The New York Times is putting a Siberian snow connection to the test. On the opinion page it published the interview with Judah Cohen, the commercial climate analyst at Atmospheric and Environmental Research, who proved that the answer is yes.
Judah Cohen wrote an op-ed article for The Times charting a connection between global warming, snow in Siberia and outbreaks of cold weather in parts of the Northern Hemisphere.
“Cohen points to past successful predictions of winter temperatures in North America and Europe as evidence that autumn patterns of snow cover in Siberia have a lot of relevance to people thousands of miles away. He has a prediction for the remainder of this winter, offering a fresh test of his model,” writes Andrew C. Revkin, a NYT columnist.
The science foundation caption:
“Researchers have validated a new weather prediction model that uses autumn snowfall to predict winter cold in the United States and Europe. When snowfall is high in Siberia, the resultant cold air enhances atmospheric disturbances, which propagate into the upper level of the atmosphere, or stratosphere, warming the polar vortex. When the polar vortex warms, the jet stream is pushed south leading to colder winters across the eastern United states and Europe. Conversely, under these conditions the Arctic will have a warmer than average winter.”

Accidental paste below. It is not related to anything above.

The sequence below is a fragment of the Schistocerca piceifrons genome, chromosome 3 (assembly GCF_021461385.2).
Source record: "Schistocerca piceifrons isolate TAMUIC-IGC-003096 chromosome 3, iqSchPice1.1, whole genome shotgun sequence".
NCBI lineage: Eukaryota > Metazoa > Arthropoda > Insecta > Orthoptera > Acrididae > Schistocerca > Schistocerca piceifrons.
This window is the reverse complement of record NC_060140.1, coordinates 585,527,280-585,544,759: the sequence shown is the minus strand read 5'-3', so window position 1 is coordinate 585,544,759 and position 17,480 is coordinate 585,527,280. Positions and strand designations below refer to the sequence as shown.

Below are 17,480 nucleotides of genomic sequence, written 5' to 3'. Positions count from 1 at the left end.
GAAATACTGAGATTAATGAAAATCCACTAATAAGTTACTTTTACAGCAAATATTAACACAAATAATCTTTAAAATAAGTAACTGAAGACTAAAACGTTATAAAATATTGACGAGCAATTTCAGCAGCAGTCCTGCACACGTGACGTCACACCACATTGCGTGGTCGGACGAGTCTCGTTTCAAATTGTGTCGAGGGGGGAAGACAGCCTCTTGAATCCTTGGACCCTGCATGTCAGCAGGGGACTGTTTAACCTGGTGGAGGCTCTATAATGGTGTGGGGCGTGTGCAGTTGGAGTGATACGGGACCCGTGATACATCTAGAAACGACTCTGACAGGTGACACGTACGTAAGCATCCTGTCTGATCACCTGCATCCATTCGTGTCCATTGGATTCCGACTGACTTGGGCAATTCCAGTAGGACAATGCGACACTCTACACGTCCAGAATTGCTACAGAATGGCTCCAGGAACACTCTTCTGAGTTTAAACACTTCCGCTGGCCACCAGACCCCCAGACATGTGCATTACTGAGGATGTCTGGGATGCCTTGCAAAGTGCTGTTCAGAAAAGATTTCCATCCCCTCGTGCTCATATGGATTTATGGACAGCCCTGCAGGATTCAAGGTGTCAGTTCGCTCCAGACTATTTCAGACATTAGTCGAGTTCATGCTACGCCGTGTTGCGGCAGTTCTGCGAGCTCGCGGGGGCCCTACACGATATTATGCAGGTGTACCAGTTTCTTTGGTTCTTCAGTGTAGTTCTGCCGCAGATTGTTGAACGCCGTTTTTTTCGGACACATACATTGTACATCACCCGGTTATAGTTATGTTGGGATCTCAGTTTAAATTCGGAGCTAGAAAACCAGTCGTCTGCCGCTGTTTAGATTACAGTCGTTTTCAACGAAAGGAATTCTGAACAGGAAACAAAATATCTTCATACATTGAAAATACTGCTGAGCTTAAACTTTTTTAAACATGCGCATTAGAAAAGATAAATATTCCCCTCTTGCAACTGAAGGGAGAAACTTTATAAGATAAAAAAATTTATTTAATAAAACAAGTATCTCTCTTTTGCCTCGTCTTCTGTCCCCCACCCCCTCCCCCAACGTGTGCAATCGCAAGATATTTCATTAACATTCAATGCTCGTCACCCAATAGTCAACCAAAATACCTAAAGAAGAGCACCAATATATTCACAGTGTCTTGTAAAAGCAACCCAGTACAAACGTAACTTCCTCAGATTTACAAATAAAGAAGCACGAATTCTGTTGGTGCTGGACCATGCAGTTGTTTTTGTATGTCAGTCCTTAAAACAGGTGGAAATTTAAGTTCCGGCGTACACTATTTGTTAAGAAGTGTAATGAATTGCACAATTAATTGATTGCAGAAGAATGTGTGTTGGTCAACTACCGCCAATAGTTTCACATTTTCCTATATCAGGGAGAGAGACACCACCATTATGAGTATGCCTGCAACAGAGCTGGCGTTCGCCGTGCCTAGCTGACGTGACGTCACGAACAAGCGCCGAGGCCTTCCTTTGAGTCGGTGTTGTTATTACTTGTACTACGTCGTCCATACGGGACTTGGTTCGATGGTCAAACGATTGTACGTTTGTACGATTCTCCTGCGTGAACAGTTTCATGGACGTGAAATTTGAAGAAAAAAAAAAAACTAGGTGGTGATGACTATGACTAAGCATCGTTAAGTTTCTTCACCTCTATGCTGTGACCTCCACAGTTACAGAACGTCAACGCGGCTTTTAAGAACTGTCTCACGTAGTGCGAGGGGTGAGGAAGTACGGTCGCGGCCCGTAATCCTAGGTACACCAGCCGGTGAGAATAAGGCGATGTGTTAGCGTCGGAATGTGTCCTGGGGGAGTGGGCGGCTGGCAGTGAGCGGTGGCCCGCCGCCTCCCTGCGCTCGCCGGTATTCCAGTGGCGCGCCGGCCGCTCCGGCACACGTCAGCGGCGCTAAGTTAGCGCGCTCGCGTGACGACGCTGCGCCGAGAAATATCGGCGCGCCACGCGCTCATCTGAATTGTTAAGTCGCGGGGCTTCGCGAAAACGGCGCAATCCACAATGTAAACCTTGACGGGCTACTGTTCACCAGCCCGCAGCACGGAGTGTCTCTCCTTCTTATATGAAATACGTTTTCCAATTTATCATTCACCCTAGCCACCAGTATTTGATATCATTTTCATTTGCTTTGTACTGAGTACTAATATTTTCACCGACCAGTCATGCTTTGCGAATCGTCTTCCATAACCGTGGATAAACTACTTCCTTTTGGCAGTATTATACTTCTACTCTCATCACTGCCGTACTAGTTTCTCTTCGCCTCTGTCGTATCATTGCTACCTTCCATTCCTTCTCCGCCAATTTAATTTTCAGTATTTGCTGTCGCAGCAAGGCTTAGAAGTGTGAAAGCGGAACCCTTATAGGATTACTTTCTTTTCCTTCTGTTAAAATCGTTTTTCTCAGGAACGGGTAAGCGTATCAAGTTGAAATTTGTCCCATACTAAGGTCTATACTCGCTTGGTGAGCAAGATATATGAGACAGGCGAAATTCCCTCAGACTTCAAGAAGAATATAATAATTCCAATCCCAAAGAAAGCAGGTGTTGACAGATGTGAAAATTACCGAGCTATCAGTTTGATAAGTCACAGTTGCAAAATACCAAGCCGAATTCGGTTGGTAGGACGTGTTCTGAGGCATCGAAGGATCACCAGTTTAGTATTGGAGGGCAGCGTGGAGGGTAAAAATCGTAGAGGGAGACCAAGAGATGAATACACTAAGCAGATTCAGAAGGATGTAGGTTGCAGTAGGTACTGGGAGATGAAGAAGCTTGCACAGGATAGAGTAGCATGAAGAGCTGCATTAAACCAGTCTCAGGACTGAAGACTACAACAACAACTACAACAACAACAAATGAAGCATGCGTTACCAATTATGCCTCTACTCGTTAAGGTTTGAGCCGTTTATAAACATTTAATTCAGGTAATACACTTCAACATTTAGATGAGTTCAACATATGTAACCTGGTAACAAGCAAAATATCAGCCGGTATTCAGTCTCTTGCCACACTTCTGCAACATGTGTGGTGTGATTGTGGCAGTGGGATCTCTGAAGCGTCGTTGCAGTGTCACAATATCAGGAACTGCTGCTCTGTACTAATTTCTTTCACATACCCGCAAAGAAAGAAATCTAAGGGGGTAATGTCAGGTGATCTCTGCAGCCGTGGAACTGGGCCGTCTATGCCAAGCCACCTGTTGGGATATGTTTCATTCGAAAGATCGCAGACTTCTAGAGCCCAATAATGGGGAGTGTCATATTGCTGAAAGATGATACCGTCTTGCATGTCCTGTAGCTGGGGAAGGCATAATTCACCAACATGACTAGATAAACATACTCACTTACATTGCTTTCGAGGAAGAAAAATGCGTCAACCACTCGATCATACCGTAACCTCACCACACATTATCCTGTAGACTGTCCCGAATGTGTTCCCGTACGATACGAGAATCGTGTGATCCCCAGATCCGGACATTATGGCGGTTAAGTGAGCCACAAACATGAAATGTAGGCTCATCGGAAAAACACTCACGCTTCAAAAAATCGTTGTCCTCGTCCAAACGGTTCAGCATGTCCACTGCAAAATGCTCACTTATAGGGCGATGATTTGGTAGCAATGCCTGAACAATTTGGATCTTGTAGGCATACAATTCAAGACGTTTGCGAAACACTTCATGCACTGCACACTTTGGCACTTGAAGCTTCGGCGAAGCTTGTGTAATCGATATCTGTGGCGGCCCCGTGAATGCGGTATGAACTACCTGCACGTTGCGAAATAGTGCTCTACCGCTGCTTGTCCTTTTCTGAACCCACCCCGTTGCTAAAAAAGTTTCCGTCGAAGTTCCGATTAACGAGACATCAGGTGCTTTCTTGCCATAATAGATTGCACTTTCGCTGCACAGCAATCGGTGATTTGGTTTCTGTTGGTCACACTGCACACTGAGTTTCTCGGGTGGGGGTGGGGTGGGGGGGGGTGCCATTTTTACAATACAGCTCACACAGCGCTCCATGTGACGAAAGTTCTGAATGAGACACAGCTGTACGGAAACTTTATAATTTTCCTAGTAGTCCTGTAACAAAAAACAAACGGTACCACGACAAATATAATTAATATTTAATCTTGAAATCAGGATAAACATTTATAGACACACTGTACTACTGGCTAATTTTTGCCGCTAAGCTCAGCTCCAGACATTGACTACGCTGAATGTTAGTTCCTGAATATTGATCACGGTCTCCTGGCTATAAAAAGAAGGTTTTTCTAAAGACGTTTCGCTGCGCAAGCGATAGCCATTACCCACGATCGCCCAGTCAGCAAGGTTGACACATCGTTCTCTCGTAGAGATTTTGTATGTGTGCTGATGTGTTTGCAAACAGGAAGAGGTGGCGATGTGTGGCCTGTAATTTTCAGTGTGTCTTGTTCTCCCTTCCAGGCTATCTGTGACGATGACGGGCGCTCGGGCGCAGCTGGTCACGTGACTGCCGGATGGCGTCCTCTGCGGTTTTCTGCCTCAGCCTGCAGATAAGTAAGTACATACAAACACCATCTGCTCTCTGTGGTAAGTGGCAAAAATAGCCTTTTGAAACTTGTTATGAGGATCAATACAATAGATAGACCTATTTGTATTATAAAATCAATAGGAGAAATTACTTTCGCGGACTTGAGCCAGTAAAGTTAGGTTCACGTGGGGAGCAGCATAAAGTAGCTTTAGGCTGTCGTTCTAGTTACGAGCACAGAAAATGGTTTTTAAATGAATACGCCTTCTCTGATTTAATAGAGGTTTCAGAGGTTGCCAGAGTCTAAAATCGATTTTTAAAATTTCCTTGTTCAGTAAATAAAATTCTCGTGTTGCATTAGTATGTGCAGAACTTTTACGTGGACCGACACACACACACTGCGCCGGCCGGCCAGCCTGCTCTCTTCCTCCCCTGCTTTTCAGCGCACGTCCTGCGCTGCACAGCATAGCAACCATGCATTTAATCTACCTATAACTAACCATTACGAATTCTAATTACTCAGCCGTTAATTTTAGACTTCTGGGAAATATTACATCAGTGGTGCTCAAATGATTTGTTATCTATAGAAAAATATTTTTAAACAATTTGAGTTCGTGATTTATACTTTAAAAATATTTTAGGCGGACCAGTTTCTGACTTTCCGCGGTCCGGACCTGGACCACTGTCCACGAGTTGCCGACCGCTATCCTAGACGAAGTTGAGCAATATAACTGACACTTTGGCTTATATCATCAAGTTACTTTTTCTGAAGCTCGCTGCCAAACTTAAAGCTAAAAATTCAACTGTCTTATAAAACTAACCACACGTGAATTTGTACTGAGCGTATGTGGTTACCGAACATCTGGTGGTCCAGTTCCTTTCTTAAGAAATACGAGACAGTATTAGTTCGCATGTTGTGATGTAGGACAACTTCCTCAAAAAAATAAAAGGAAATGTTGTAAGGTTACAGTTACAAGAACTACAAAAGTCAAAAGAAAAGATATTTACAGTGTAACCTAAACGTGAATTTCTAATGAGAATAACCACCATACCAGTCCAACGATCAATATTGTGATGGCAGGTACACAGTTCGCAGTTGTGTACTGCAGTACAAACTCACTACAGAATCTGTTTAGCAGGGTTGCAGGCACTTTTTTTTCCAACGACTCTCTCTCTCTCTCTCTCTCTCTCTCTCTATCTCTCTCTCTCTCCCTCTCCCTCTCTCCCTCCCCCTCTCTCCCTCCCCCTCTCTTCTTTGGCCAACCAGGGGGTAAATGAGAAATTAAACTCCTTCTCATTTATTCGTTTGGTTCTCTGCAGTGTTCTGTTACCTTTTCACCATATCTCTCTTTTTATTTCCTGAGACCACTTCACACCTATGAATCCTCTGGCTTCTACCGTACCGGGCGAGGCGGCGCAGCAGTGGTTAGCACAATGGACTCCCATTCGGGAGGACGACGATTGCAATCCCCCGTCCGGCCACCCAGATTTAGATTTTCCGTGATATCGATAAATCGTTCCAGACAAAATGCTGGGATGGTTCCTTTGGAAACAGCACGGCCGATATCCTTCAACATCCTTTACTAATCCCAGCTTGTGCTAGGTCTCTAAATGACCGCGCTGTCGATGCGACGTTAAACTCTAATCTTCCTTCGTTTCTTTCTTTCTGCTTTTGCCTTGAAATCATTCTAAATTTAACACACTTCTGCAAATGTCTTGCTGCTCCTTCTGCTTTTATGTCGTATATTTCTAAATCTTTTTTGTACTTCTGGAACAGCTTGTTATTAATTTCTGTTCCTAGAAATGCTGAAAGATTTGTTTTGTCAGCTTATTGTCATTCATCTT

Read the full story on the New York Times website and find answers to the following questions:
- What got you focused on this particular puzzle piece, Siberian snow, a decade or so ago?
- Some scientists and environmental campaigners have been asserting that it’s delayed freezing of sea ice that is the most important influence jogging winter Northern Hemisphere patterns. Given the complexities of NAM/NAO, ENSO, sea ice, and Siberian snow, is it possible to know which are chickens and which eggs – or irrelevant?
- How is the “character” of Northern Hemisphere winters likely to change with continued greenhouse gas accumulation?
P.S. Hey, how much snow do we have in the early winter this time in Siberia? A lot! Does it mean that… It seems that it does!